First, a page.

LIMA (Reuters) – Peru’s president on Wednesday threatened to dissolve Congress unless his anti-graft proposals are passed, raising the stakes in a power struggle with the opposition that could usher in a new period of political turmoil in one of Latin America’s most stable economies.
Invoking a constitutional measure that would authorise him to call new legislative elections if his proposed reforms are not passed, President Martin Vizcarra told Peruvians in a televised address that the fight against corruption was the centrepiece of his administration and accused lawmakers of trying to obstruct it.
“Our firm decision to correct and change the political and justice system affects powerful interests that are protected by unscrupulous politicians,” Vizcarra said in a 10-minute message, flanked by his cabinet and regional governors.
“We’ll take this struggle to the final consequences, because that’s what Peru deserves,” he added.
The move triggered immediate cries of “coup” from allies of opposition lawmakers and could stir some debate over its legality, potentially distracting the government from efforts to mediate disputes over mining and oil operations and pass a labour reform package.
Opposition lawmaker Luz Salgado said that lawmakers would evaluate Vizcarra’s request for a vote of confidence over his reforms after returning from their scheduled visits with constituents this week.
“We lament the adjectives and name-calling he has used against Congress,” Salgado told journalists.
Vizcarra is betting that most Peruvians support him and his legislation following back-to-back graft scandals that have discredited major political parties and institutions in Peru in recent years. A recent poll published in local daily La Republica found that 55 percent of Peruvians wanted him to turn the dispute with Congress into a vote of confidence.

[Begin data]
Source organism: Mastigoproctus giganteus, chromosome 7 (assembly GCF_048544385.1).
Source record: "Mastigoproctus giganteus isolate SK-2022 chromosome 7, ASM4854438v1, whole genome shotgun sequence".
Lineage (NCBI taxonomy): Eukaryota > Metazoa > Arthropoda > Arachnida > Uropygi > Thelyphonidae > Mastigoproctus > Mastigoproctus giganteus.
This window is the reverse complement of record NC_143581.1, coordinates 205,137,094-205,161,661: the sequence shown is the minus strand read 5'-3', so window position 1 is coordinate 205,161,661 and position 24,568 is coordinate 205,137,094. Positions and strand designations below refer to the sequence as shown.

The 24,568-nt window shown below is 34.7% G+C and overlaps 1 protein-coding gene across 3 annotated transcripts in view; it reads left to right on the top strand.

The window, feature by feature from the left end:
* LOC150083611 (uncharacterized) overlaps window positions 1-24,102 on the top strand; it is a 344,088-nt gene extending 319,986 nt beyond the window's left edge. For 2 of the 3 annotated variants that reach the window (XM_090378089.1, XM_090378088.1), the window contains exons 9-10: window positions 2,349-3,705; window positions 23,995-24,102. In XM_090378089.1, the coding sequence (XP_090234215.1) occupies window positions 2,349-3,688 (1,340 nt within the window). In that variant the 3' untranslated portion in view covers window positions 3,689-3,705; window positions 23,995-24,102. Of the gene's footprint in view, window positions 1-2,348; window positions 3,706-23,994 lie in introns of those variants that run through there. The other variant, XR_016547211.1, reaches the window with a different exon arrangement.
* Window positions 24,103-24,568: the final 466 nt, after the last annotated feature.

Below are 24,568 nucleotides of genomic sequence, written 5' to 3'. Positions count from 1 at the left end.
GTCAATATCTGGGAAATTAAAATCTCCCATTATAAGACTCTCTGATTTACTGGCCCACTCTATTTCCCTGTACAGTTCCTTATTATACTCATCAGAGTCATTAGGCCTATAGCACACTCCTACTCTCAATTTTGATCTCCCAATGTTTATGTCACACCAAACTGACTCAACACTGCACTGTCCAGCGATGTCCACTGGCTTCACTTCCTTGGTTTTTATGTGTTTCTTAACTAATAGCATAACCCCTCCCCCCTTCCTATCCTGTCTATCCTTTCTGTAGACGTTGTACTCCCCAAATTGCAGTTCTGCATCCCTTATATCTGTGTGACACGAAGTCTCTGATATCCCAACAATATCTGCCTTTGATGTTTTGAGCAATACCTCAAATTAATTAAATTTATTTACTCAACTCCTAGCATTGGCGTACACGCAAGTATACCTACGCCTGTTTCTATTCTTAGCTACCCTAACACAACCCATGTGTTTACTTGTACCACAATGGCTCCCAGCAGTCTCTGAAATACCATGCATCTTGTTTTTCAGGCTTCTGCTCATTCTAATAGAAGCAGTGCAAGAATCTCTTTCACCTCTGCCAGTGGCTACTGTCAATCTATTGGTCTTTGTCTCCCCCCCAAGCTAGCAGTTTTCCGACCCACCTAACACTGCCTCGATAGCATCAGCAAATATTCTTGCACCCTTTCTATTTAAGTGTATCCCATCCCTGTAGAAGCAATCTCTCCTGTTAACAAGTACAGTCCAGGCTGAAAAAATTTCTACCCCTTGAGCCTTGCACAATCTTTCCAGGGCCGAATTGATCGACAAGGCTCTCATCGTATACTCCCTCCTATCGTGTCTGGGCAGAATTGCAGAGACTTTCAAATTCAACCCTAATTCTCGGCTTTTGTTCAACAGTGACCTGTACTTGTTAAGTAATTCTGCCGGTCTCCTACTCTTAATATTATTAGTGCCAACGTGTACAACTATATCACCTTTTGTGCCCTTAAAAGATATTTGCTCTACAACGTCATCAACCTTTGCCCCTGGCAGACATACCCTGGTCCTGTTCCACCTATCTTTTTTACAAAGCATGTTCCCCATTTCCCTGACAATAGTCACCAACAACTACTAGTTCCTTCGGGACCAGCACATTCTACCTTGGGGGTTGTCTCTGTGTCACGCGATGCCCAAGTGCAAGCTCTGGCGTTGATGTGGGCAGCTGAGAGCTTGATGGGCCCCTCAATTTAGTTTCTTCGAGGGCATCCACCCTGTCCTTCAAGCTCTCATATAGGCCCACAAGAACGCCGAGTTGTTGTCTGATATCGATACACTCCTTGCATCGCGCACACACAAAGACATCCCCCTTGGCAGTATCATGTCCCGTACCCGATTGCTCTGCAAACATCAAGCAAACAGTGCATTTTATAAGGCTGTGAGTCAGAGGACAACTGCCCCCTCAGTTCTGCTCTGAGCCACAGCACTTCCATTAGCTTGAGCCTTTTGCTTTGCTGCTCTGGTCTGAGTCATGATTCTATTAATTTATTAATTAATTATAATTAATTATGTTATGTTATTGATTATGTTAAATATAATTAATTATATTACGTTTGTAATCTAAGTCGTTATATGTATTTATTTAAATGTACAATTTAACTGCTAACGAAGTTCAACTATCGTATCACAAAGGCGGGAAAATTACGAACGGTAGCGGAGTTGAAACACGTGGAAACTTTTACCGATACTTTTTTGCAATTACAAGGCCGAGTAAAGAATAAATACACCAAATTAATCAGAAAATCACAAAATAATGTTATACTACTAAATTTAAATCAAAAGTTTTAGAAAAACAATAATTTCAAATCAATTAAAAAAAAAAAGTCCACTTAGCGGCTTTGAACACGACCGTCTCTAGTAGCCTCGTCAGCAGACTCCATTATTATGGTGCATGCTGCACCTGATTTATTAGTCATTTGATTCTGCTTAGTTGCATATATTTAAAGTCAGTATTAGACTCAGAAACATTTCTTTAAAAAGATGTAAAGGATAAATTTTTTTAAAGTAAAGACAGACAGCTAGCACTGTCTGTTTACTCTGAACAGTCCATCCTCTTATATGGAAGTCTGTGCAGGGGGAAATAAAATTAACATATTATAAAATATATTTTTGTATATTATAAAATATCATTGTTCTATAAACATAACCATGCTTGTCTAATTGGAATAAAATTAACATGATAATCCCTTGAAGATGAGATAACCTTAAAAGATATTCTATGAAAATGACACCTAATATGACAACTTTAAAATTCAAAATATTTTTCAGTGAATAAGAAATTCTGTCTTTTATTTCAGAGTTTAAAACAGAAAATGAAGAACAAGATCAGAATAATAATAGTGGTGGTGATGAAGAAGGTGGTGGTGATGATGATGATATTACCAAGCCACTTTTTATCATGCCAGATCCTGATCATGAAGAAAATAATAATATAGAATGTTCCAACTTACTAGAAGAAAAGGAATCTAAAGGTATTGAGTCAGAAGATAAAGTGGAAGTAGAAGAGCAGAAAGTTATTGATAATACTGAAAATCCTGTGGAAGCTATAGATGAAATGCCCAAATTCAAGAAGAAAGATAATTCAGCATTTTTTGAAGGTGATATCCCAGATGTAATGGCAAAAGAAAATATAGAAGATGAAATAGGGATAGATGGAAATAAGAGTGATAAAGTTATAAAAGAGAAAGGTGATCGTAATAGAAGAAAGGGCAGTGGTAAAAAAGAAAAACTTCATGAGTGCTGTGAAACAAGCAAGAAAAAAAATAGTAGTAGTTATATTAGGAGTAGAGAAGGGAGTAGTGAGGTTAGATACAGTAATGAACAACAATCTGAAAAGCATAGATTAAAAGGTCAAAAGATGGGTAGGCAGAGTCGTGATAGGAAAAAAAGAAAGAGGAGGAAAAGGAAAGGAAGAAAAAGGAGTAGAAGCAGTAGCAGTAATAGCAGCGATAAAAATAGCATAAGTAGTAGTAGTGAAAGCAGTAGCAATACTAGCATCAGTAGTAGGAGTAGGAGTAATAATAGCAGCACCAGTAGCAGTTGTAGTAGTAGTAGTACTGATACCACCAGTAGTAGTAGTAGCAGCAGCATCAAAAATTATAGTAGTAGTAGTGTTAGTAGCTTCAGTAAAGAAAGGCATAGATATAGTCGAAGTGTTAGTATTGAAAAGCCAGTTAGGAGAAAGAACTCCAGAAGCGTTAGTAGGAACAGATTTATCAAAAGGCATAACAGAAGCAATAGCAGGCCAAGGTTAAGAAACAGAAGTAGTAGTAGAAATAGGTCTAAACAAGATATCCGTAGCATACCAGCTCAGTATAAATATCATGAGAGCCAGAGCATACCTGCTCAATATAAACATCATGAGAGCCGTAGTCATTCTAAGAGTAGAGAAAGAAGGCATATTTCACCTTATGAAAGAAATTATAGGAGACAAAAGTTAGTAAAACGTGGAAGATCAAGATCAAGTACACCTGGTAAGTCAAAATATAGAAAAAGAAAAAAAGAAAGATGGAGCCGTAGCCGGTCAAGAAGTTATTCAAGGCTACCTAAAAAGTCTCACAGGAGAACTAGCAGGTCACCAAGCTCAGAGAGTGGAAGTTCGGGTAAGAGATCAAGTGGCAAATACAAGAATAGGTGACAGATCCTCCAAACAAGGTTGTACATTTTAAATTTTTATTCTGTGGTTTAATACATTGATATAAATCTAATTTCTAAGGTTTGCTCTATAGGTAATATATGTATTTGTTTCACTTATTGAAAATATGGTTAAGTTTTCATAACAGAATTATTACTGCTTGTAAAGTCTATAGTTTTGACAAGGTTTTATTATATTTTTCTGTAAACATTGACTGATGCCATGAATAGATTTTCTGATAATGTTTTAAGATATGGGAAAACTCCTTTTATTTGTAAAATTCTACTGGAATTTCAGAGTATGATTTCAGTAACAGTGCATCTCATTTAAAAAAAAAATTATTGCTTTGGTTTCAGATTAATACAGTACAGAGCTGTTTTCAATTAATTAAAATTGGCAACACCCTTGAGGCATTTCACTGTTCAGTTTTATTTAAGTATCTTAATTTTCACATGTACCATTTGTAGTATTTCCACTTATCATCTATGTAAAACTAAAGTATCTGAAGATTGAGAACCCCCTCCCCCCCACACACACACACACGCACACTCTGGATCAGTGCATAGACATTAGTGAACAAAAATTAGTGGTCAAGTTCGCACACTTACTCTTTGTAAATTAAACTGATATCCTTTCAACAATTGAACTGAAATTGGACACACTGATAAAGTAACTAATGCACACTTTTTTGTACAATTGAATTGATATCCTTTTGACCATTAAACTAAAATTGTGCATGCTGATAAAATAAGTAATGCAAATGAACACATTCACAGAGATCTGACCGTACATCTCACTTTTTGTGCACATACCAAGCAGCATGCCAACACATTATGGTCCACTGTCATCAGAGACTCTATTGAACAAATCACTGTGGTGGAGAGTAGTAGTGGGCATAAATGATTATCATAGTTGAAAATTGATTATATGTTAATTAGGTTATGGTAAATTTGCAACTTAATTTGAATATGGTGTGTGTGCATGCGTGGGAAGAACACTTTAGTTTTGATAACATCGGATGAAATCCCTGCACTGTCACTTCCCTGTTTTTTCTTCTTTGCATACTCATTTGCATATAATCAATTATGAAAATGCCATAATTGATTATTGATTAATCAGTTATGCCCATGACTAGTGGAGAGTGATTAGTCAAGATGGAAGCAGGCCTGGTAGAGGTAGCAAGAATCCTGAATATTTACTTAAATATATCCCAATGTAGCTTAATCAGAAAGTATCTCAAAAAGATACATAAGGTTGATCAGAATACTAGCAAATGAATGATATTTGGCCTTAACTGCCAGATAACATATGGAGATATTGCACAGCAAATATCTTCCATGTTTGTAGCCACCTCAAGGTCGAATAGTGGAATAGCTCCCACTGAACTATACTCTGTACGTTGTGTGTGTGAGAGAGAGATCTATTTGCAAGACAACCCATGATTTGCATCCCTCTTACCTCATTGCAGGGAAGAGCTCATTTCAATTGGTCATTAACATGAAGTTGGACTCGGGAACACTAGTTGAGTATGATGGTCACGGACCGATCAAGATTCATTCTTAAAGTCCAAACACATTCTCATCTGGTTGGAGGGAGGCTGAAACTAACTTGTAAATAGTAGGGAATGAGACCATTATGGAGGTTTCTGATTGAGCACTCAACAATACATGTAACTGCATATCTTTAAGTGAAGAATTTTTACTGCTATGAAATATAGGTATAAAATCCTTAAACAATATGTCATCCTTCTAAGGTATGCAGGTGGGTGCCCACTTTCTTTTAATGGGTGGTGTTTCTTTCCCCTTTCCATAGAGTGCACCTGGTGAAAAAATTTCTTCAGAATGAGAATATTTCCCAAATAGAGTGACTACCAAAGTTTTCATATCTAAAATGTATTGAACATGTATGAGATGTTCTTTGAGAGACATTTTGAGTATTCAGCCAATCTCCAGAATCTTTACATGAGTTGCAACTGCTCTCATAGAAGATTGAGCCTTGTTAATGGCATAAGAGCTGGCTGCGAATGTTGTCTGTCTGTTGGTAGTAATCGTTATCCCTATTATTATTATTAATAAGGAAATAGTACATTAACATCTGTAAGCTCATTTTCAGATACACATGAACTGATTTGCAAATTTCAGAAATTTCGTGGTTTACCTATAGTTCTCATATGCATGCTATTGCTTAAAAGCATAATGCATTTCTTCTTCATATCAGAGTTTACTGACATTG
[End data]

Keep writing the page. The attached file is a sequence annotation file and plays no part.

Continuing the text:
A business-friendly former vice president, Vizcarra took office a little over a year ago after his predecessor resigned in disgrace – one of several politicians entangled in a bribery probe involving Brazilian builder Odebrecht.
Vizcarra’s proposals include measures aimed at cleaning up campaign financing, strengthening political parties and ending parliamentary immunity from prosecution.
But his political reform package has languished in commission and the opposition has shelved or voted down other proposals. One congressman who is the target of a criminal probe recently proposed penalties for prosecutors who leak information to the press.
“They keep putting up obstacles, building a system of impunity and doing all they can to keep Peru from progressing,” Vizcarra said. “It’s unacceptable.”
Shortly before Vizcarra spoke, the chief justice in Peru’s highest court, Ernesto Blume, warned that forcing a vote of confidence over proposed reforms should only be done when all attempts at dialogue had failed.
If Congress issues a vote of no-confidence and Vizcarra dissolves Congress, new parliamentary elections could be held as early as this year.
(Reporting by Mitra Taj and Marco Aquino; Editing by Alistair Bell, Grant McCool and Joseph Radford)